Falling off my bike

“It isn’t the first time I’ve fallen off my bike!”, I cheerfully exclaimed from the ground as a young woman approached to ask if I were Okay. Seemingly I was of the opinion that the frequency of my bicycle accidents somehow diluted the embarrassment of struggling to remove my right leg from the bicycle which had collapsed onto the ground, throwing me onto the sidewalk.  And all this commotion while merely stopped – in the middle of town in the middle of the morning at the most prominent intersection directly across from the Town Hall – to press the button to activate the pedestrian crosswalk. I had lost my balance. I augmented my mortification by continuing my effort to remove my right leg from within the central crossbar of the bicycle. Meanwhile the curious woman babbled on about my having to rest and other matters about which I lost the thread.  Finally I succeeded to put myself upright and to ask the woman to elevate the downed bicycle to my awaiting grasp.

The unwitting predominant feature of this otherwise typical old-fogey moment (lately made famous by 79 year old Joseph Robinette Biden Jr 46th President of the United States of America) was the noticeable chirping surrounding the incident. It was my Apple Watch. I examined it to discover “It looks like you’ve taken a hard fall”, “Are you Okay?”, “Do you need help?”.

If Apple Watch SE or Apple Watch Series 4 or later detects a hard fall while you’re wearing your watch, it taps you on the wrist, sounds an alarm, and displays an alert. You can choose to contact emergency services or dismiss the alert by pressing the Digital Crown, tapping Close in the upper-left corner, or tapping “I’m OK.”

If your Apple Watch detects that you’re moving, it waits for you to respond to the alert and won’t automatically call emergency services. If your watch detects that you’ve been immobile for about a minute, it will make the call automatically.

After the call ends, your watch sends a message to your emergency contacts with your location letting them know that your watch detected a hard fall and dialed emergency services. Your watch gets your emergency contacts from your Medical ID.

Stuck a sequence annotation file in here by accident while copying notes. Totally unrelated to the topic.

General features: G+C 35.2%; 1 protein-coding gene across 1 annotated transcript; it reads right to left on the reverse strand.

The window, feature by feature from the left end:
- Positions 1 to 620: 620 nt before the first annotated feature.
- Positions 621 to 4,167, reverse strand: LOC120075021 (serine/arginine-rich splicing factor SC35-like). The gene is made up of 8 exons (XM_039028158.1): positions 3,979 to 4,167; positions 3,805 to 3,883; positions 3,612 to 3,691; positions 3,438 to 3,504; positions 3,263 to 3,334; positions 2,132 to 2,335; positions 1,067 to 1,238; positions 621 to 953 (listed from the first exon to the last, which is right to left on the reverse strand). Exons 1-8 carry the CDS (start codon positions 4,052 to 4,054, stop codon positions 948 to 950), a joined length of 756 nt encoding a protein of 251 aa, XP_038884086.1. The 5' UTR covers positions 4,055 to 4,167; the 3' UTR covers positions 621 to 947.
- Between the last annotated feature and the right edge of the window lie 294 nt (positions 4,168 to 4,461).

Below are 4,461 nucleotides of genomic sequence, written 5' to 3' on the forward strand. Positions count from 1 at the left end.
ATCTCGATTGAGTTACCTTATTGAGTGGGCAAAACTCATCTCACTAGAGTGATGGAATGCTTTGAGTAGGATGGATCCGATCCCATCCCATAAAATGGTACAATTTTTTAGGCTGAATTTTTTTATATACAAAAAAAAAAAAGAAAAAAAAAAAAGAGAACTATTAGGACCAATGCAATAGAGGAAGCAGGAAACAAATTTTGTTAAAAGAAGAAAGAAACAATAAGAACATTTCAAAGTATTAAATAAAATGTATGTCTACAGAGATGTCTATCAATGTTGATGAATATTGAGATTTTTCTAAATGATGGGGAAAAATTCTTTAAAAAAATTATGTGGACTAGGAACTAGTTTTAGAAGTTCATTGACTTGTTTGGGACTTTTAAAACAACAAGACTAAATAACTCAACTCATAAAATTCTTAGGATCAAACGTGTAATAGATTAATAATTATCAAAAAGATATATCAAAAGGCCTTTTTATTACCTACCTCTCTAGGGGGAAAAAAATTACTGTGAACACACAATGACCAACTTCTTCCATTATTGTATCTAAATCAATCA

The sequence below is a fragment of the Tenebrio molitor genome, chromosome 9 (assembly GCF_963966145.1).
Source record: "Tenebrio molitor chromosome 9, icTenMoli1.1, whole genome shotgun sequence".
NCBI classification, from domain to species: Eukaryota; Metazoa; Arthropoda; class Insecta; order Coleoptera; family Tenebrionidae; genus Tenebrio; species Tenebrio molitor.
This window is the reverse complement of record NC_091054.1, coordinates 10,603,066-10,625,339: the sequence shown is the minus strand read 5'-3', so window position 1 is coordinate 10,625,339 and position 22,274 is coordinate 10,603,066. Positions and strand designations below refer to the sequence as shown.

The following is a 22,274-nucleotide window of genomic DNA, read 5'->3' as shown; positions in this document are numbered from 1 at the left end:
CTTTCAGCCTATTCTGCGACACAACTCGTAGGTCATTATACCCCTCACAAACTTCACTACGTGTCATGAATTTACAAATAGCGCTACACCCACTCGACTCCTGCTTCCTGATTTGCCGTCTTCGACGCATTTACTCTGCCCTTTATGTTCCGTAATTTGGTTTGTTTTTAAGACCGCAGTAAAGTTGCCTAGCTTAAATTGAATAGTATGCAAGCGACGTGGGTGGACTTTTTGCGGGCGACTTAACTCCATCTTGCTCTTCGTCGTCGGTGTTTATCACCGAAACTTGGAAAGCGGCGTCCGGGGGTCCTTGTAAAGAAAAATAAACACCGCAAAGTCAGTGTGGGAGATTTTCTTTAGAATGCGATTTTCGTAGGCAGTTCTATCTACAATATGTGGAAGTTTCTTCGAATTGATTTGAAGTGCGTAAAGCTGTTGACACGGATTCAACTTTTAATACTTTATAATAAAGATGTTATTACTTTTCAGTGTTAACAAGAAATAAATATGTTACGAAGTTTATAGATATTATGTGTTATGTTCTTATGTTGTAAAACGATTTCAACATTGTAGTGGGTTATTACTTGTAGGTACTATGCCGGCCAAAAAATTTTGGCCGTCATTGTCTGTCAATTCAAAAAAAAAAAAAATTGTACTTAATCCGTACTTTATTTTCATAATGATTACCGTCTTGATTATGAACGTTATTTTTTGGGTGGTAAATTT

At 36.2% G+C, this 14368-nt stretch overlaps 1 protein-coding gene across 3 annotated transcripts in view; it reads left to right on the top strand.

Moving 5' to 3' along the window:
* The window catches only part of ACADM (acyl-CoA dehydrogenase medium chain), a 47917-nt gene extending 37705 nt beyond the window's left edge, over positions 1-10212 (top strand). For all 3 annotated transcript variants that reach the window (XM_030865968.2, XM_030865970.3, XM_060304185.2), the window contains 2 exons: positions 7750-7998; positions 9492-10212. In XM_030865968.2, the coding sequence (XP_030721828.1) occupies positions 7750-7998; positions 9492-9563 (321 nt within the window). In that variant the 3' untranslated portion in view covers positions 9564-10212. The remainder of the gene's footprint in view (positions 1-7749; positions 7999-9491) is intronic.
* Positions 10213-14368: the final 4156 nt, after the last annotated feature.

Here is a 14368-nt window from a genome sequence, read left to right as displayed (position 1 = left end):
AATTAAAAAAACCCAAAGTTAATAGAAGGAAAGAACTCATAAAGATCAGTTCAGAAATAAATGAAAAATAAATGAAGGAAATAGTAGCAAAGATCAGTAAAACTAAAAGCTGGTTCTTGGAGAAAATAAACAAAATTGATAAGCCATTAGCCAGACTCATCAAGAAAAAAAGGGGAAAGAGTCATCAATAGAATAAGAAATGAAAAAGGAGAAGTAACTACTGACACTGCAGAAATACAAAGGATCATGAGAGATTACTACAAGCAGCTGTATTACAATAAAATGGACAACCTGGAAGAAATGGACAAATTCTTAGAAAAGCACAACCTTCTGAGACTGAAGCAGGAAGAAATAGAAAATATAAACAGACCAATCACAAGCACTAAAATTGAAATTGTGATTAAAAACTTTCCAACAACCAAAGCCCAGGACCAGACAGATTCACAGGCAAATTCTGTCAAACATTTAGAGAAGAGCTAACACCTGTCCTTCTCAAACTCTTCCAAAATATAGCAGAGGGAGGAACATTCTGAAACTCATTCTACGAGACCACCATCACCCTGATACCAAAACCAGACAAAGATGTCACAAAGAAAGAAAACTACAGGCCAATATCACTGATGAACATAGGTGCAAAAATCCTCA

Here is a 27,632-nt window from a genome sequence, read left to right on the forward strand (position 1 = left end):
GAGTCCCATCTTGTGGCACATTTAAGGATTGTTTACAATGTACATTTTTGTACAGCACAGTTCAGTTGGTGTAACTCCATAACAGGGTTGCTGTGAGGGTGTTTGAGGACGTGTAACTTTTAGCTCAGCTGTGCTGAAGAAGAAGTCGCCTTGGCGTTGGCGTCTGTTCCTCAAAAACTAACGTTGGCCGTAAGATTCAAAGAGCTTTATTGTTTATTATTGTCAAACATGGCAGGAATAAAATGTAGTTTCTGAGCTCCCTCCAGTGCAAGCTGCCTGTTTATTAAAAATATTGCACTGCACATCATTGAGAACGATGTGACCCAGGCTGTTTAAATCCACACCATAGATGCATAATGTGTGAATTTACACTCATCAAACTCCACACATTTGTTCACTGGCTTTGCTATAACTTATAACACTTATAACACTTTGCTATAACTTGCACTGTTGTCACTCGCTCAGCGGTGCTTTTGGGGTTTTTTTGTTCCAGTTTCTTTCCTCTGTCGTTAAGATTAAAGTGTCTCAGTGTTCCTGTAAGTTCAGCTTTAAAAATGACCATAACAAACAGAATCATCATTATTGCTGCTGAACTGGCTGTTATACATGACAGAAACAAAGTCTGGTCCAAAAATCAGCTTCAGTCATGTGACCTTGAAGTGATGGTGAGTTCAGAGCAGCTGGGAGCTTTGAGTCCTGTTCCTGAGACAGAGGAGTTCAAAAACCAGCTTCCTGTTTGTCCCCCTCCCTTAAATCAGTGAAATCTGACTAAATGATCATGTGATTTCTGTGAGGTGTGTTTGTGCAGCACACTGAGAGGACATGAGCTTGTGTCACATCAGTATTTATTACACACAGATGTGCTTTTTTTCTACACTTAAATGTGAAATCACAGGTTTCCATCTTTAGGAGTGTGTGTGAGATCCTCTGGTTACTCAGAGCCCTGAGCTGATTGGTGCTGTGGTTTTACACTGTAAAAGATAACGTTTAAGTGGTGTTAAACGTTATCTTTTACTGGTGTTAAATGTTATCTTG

Some countries and regions have multiple emergency service numbers. For these countries, Apple Watch will call the number associated with ambulance services.

Apple Watch Fall Detection

Based on this technology I can assume that in 2018 when my heart stopped while cycling on the beach in Florida, I was not wearing an Apple Watch. My partner Denis reports it was nearing six hours before he heard from the hospital staff. Apparently I couldn’t remember my own name or telephone number but I eventually recalled his telephone number.

Late afternoon on Saturday, February 10th I arrived at Halifax Health on the cargo bed of a red beach ambulance with a black eye dressed in my sandy bicycle togs and plastic blue Crocs. My bicycle was nowhere to be seen. Halifax Health is a longstanding (1928) hospital in Daytona Beach located within sight of the world famous International Speedway.  Coincidentally the hospital has recently opened its prestigious France Tower named after the France family which founded NASCAR and owns the Interntional Speedway Corp. My arrival at the hospital was the result of a Traumatic Pneumothorax, basically the collapse of my lung caused by an injury that tore my lung and allowed air to enter the pleural space (the area between the lung and chest). Though this injury can be caused by motor vehicle accidents, gunshot or knife wounds, it is just as normal to arise from bicycle accidents. I also broke my ribs.